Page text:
Nah. He’s no feminist.
Billy still holds traditional views of women in the home and church for the most part.
However, according to his daughter, Anne Graham Lotz, Billy and his wife, Ruth, initially opposed women preaching until they heard Anne preach. In an interview with 60 minutes, she said that they “…could see that God had called me and I was where I needed to be.”
Not even Anne considers this a “feminist” position. Yet, it can hardly be considered typical of evangelicalism today. “Masculine Christianity,” a movement of renewed interest in traditional gender roles, especially characterized by female submission has become something of a staple in modern evangelicalism. It has given birth to evangelical organizations such as the “Council for Biblical Manhood and Womanhood,” and is led by people who go so far as to say that housewives ought not “compromise” their femininity by giving driving directions to men in an unfitting way (John Piper, Recovering Biblical Manhood and Womanhood, 50).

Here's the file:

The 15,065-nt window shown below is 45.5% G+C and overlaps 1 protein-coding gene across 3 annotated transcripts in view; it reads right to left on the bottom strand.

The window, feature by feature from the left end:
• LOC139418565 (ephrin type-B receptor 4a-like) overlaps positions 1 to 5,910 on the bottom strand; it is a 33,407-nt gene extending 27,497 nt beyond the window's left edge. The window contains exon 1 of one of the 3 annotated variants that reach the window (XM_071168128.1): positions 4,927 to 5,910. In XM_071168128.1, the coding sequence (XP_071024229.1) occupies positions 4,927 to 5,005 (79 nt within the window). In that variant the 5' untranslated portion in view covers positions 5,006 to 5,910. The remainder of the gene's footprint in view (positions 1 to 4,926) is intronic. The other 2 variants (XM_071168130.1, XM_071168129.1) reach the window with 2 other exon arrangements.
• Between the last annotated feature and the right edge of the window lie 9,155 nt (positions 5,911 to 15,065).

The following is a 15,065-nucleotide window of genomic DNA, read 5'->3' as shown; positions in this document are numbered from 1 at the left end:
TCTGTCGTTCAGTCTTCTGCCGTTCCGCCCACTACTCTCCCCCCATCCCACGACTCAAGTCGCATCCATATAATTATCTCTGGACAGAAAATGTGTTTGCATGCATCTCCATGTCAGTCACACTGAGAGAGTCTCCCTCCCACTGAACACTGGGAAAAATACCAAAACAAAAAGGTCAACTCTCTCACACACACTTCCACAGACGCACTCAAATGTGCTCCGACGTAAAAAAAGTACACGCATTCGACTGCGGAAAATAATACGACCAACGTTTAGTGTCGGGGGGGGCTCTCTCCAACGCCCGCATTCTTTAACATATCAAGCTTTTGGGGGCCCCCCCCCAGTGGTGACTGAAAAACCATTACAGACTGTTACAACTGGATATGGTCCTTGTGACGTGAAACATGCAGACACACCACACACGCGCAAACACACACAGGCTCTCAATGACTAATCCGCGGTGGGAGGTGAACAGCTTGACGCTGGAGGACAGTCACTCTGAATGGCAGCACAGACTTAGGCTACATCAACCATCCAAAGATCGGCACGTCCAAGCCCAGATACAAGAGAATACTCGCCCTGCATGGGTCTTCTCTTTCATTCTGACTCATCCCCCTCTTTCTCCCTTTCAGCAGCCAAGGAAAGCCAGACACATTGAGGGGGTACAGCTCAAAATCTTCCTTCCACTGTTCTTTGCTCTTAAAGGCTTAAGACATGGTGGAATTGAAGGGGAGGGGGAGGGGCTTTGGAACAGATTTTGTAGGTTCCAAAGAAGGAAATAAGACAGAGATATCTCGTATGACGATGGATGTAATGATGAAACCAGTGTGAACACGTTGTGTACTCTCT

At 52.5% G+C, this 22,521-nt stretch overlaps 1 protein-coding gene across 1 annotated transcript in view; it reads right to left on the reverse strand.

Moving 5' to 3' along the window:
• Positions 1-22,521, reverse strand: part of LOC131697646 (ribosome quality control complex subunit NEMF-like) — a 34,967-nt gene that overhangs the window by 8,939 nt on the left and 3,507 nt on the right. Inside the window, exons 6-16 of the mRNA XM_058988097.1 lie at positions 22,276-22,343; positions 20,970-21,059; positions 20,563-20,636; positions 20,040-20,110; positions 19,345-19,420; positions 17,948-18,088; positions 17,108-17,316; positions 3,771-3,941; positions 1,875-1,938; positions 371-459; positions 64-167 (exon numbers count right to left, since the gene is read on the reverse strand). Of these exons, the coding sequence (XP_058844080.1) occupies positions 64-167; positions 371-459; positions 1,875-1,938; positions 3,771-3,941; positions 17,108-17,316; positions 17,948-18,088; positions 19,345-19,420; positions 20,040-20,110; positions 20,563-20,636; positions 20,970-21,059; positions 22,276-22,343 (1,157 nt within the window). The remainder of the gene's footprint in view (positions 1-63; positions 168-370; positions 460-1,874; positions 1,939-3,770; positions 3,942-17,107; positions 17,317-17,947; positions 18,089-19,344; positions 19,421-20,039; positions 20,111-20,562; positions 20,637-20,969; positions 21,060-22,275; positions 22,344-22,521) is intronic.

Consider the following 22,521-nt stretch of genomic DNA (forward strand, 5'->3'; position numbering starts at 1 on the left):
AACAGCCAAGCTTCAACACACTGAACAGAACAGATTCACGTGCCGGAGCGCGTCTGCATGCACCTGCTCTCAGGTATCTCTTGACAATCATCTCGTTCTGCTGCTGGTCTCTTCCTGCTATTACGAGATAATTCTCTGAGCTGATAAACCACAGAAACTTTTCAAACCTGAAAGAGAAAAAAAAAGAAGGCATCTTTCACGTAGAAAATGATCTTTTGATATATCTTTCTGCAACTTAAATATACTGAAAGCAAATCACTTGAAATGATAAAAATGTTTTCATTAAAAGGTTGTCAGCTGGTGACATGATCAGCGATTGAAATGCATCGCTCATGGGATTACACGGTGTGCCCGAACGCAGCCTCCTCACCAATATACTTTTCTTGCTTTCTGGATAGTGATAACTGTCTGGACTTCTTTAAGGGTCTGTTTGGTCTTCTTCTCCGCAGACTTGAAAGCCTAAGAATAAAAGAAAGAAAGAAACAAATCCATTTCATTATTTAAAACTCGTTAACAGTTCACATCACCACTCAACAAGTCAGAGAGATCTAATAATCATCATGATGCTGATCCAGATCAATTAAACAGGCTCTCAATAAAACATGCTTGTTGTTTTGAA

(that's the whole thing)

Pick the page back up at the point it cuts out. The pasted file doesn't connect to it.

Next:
While Graham does not deviate too far from traditional views of the nuclear family, not a few in the evangelical world frown on the fact that a female’s voice would carry the gospel to masculine ears.